Climate-friendly practices applied: optimized crop rotations
In order to reduce greenhouse gas emissions on the farms, SOLMACC farmers implement different changes in their crop rotation systems, including an increased share of grain legumes and increasing forage legumes/grass-legume leys.
Find out more details on how some SOLMACC farmers implement this practice and which challenges they are facing.
A closer look at the crop rotation at the Pfänder farm
Johann, Johannes and Florian Pfänder, who grow field vegetables on relatively heavy soils with an irrigation system, use a method on their farm which might best be called temporary mixed cropping of broad bean (Vicia faba) and field vegetables. Their strategy pursues multiple objectives:
- N-fertilisation for the vegetables
- improved soil condition through revegetation and increased carbon-sequestration due to higher amounts of organic matter and root exudates of the bean plant
- rapid soil cover and shadowing between the vegetable rows with weed-suppressive effect, which considerably reduces time pressure of mechanical weed-control
- extraction of surplus water from heavy wet soils due to higher evaporation rate and therefore better soil aeration and improved conditions for mechanical cultivation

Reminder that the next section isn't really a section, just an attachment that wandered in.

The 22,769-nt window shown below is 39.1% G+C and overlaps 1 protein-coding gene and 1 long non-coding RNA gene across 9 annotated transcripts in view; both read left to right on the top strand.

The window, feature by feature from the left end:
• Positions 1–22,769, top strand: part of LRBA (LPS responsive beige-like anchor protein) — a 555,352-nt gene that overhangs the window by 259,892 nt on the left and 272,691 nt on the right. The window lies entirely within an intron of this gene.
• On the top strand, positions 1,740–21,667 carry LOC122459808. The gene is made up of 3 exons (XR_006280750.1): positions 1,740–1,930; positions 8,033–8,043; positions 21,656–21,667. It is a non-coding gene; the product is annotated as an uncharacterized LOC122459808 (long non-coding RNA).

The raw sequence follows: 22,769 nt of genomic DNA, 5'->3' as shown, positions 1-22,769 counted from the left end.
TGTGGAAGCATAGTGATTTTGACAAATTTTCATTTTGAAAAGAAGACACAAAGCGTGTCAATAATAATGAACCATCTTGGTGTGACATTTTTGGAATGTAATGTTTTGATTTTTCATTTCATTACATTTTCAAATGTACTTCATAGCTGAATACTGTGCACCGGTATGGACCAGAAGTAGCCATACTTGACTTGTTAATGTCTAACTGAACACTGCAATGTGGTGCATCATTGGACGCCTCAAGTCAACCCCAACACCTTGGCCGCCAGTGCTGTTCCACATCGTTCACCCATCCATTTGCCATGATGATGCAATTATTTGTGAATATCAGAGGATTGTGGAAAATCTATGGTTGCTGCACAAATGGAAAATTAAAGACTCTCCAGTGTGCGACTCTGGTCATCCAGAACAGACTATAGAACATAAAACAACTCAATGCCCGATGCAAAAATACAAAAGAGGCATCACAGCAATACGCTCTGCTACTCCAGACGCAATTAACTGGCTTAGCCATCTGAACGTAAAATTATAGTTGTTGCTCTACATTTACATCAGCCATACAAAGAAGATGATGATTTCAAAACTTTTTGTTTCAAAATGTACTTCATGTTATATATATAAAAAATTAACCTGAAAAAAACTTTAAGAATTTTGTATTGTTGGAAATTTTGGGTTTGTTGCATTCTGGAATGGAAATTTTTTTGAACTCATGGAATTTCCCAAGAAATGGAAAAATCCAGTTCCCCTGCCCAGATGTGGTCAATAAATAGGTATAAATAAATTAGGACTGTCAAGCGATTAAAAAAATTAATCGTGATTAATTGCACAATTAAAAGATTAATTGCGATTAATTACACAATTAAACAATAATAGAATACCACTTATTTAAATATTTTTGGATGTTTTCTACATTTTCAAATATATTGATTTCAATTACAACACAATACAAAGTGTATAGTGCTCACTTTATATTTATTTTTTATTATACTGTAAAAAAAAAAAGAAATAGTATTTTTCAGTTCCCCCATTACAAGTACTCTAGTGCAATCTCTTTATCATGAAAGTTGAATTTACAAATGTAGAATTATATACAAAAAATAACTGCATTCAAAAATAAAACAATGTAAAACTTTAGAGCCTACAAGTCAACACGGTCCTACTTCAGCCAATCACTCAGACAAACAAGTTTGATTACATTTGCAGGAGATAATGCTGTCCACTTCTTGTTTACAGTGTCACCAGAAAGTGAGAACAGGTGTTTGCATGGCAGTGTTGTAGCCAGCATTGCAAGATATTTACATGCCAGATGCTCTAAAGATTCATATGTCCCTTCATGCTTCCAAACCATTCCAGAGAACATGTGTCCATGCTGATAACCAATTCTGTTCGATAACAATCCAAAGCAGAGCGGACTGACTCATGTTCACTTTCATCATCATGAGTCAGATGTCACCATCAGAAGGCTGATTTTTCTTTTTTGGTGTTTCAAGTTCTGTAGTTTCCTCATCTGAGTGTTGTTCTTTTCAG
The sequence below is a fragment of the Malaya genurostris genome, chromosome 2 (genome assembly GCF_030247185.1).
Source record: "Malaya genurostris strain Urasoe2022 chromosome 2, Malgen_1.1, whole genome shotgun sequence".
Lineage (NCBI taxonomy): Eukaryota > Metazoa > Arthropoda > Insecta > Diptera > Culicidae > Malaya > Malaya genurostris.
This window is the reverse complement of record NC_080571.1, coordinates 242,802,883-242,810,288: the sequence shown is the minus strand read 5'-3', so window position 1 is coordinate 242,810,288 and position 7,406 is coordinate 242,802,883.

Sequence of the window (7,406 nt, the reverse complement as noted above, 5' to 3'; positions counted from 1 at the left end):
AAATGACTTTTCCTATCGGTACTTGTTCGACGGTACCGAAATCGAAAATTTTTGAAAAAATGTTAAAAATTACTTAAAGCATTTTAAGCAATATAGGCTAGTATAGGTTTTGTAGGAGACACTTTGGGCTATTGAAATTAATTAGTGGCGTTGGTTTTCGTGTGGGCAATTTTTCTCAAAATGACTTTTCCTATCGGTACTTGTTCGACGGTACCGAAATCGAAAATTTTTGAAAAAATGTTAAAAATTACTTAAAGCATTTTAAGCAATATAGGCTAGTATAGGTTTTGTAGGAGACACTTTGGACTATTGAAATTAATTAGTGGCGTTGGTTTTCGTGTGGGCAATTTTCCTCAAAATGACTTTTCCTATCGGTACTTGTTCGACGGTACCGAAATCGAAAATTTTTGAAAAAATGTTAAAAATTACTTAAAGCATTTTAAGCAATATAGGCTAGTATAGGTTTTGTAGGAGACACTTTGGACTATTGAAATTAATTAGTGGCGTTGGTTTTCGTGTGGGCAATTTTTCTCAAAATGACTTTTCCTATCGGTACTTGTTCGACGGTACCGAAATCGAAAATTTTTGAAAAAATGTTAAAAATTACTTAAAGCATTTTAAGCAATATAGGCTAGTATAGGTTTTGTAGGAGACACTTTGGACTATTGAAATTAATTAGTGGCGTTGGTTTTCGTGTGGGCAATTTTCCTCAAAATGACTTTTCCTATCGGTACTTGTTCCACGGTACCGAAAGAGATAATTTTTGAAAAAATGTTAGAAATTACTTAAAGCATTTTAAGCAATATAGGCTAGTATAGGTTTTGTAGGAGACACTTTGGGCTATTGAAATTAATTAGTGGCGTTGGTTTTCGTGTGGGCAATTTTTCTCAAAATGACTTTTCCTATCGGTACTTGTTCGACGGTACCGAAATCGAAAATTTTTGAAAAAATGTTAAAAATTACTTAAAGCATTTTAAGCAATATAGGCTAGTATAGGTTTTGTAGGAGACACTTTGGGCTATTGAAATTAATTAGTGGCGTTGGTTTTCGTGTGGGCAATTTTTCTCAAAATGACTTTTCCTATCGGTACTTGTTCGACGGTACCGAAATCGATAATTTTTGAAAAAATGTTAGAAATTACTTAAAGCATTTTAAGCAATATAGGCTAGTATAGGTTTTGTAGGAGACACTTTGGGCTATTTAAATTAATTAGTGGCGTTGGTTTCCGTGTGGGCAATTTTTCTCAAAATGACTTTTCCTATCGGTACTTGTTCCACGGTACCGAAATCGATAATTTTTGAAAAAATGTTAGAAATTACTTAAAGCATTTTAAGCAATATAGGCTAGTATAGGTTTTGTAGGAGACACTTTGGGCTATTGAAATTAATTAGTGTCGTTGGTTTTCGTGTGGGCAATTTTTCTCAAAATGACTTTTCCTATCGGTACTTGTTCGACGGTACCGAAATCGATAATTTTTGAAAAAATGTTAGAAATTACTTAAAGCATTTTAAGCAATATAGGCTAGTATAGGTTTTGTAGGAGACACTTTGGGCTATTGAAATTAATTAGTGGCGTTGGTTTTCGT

- improved preceding crop effect on the field bean rows
The technical realization is as follows: In general the working width of all field vegetable machinery on the farm is standardized to 3 meters. A simple mechanical seed-drill machine with 12,5 cm row spacing is used to seed 4 rows of field bean with a seed placement depth of 3, maximum 4 cm, then 2 rows are blocked, then again 4 rows of field beans, 2 rows blocked etc.. The maximum of 4 cm seed placement depth is more shallow than usual in order to ensure the safe mechanical killing of the bean plant later on. Approximately 2 weeks after seeding the beans, when the ground has settled again the vegetable rows are planted in the free space (blocked rows) between the field beans. Along the vegetable rows the mechanical hoe is used while the field beans grow without any mechanical hoe.
At 20-30 cm plant height the field bean rows are treated with a rotary hiller (Comeb). The tines of the rotovator are adjusted to 5-6 cm working depth to ensure that the seed grain of the bean plant is definitely captured in order to safely prevent regrowth. From then on the vegetables continue growing without interrow-crop. The field bean should not be higher than 30 cm in order to enable the rotary hiller to work well. This method is used in cabbage, celery, leek, broccoli and cauliflower. Onions reacted very sensitive to the cutting of their fine roots, so the described method is no longer used in this culture.
So far there have been no negative experiences. What was recognized positively is that the cabbage which grows on fields with preceding broad been as temporary mixed crop is less damaged by cabbage flea beetles (Phyllotreta spp.) compared to the cabbage that has no beans on the field in the previous year. Generally speaking the results of the described procedure with respect to the above described objectives has proven so positive that the farmers have used it since they developed it in 2007 and intend to keep it in their future tool-box as a practically tested and approved innovation.
An overview of the crop rotation with legumes at Trägsta, Hånsta Östergärde and Körslätts gård